FABS: Do you see evidence of a shift by Functional Airspace Blocks away from being simply ‘clubs’ to assuming a more operational function?

Alvaro GammicchiaGammicchia, ECA We still have a long way ahead regarding the implementation of the FABs concept! Not much has changed in the operational reality we experience every day. From the flight deck viewpoint we still perceive very significant differences when changing from one provider to another, even in the same FAB.

There are still different entities when transferring between area control centres (ACC), with different restrictions being applied and still not enough flow of information to allow more efficient routes being flown without a need to coordinate with the next ACC.

There are obviously sovereignty issues but it is mainly money and revenues which are at stake. We know there will be ‘winner’ and ‘losers’ within the ANSP community. This requires a real political will to negotiate a long-term integration road-map and compensation agreements, and, here, there is a big question mark.

Ravenhill, Helios No. That might be unfair to some FABs (particularly Sweden/Denmark) but in general, I feel that FABs have had their day. We need to re-evaluate the policy entirely. One of the strengths of the Single European Sky is the separation of regulator from service provider, but we need to go further and separate member states from their service providers.

An ANSP decision-making process should be focussed entirely on cost-efficient, safe service provision to airspace users and not get mixed up in national, regional and EU politics. The shift in SES2 from FABs being an airspace optimisation issue to one of service provision optimisation has failed.

FAB councils put ANSPs and member states in the same decision-making process; the ANSPs in FABs vary in size and complexity – they do not make good bedfellows for collaboration. For FABs we should go back to SES-1 and place real obligations on member states to have genuine cross-border airspace structures that optimise traffic flows.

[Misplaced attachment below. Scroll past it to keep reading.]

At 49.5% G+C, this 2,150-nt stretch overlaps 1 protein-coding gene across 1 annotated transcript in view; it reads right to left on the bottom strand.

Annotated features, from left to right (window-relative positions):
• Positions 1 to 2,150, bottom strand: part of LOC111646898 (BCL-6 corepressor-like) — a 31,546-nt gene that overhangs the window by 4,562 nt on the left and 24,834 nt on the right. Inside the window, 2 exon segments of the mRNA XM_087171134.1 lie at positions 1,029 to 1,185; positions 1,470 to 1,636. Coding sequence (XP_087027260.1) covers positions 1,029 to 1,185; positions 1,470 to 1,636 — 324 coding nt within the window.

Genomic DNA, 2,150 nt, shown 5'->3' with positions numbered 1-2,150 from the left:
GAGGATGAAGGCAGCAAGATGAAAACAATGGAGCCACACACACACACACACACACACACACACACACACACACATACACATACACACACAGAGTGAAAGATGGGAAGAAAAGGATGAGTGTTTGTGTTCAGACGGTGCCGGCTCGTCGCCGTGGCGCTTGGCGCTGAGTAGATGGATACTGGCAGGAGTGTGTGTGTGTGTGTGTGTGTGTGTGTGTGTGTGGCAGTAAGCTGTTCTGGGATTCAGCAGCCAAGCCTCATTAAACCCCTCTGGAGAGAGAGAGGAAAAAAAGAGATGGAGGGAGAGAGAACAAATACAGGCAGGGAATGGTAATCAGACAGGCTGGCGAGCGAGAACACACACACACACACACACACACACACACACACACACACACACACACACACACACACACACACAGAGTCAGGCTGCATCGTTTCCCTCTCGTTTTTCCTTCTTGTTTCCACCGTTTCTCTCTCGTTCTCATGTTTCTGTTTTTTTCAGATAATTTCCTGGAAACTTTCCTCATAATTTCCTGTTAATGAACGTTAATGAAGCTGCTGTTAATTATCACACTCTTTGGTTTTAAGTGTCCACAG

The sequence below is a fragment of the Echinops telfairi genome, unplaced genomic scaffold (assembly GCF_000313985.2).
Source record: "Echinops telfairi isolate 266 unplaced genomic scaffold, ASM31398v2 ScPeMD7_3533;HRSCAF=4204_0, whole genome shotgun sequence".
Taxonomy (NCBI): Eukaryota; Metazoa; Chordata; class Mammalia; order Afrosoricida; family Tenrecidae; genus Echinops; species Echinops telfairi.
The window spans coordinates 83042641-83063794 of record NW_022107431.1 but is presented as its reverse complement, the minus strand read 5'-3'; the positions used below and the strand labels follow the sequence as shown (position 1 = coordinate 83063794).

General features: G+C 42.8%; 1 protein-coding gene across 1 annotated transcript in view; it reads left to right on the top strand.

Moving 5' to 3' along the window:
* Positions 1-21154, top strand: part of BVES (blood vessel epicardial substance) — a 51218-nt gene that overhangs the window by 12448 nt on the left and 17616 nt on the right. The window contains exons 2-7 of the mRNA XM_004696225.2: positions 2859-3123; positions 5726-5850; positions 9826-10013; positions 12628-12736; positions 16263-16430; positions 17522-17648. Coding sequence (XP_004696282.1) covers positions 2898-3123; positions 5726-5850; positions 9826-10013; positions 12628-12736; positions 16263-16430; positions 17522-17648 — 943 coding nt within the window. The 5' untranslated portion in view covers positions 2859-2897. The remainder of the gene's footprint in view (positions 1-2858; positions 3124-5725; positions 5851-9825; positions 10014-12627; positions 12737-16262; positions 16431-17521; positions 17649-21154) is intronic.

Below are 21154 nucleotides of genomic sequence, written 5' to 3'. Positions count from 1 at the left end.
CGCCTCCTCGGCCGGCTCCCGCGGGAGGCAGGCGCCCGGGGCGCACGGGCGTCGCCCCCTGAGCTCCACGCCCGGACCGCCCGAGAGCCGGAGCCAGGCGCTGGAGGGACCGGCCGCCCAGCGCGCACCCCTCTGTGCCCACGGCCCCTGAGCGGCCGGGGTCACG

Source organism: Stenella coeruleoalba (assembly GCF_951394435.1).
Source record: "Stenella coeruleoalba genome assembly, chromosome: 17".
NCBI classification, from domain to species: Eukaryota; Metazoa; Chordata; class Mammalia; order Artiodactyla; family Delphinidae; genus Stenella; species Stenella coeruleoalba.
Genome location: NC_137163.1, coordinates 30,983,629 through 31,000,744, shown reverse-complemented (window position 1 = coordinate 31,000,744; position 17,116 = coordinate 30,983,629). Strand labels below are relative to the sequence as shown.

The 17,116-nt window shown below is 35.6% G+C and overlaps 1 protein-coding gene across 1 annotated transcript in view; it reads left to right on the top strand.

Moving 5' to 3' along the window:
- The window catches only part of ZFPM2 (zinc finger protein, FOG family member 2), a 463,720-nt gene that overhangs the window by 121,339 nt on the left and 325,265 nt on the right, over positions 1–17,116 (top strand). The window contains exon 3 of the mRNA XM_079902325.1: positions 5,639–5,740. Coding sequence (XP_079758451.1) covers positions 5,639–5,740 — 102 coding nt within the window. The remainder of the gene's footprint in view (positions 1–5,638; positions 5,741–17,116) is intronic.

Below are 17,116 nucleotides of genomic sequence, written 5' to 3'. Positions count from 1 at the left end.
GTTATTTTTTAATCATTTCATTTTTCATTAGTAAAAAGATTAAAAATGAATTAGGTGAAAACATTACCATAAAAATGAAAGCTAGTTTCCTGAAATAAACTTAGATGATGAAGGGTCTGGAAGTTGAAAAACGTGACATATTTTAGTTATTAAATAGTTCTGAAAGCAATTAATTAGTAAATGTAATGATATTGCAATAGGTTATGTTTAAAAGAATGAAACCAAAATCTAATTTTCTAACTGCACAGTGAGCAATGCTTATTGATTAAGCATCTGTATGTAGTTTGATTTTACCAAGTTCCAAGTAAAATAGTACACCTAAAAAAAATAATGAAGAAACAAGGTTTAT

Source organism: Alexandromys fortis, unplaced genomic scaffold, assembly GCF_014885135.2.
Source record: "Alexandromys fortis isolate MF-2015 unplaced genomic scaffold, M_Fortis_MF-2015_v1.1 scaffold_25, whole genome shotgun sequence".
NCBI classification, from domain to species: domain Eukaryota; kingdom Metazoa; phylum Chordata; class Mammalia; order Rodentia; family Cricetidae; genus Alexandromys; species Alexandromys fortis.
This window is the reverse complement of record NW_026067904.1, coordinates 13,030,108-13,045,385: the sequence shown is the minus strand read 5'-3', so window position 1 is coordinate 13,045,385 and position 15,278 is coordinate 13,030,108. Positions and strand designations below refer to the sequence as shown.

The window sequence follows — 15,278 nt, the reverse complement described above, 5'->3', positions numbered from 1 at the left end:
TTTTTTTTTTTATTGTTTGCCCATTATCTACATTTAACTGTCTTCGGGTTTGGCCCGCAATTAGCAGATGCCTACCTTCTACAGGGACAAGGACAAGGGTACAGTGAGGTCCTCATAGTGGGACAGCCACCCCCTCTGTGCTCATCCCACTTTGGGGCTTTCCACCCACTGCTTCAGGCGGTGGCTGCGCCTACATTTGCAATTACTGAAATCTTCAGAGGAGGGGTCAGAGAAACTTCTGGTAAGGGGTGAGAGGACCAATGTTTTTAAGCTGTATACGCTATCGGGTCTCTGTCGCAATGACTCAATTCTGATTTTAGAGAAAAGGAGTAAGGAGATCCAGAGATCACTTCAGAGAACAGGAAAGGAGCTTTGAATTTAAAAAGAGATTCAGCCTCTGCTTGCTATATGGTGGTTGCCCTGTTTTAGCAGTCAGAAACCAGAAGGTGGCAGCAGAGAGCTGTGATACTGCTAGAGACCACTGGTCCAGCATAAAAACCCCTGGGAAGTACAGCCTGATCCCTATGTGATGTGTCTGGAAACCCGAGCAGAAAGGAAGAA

For service provision we should take the lead from the industry and provide regulatory support for the emerging industrial partnerships between ANSPs, for example Borealis, to take on more service provision functions and hence reduce fragmentation and cost.

Vojtech StejskalStejskal, ERA Any evidence of FABS shifting from purely economic savings to a common operational view has not materialised.

FABS have received much interest from industrial lobby groups who want to deploy their new technologies within specific FABS which will only increase the technological gaps between European ANSPs.

Moreover, the European SESAR project by its own rules actually supports such activity and does not offer diversity. It is frequently heard that it would be more natural to build local partnerships rather than FABS.

Clinch, SITA Some FABs such as the UK/Ireland FAB are creating operational benefits. The issue with the FAB concept was never that the FABs would not create operational benefits, it was the assumption that imposing alliances between ANSPs managing contiguous airspace would somehow reduce costs instead of just creating bigger quasi monopolies.

The EU Commission should have imposed alliances between ANSPs managing airspace that was not contiguous to create alliances that could have competed against each other to spread into each other’s territory.

Jean-Philippe RamuRamu, NetJets Harmonisation of infrastructure has suffered heavy political resistance. Nevertheless, it is recognised that Europe is over-equipped due to the fragmentation of European airspace.

Through new technologies and harmonisation of practices, there might be a way to rationalise European airspace in a more proportionate way, making the change more politically acceptable. Again, it is important for all operators that the cost-efficiency of the European ATM continues to improve.

Higueras, Ineco In July 2014, the EC formally requested the members of six different FABs to improve as a crucial step towards a more efficient, less costly and less polluting ATM system in Europe.

Those common airspaces have been formally established, although they are not still functional. In other words, they exist only on paper and they should evolve to what is expected from them in operational terms if we want to support the full implementation of the Single European Sky, then reducing the airspace fragmentation along national borders.

However, different levels of progress in implementation should be recognised between the FABs. So, Sweden and Denmark are moving faster than the rest and also the United Kingdom and Ireland are progressing. But when looking at the heart of Europe, at FABEC, which is responsible for most of the traffic, faster progress should be encouraged.

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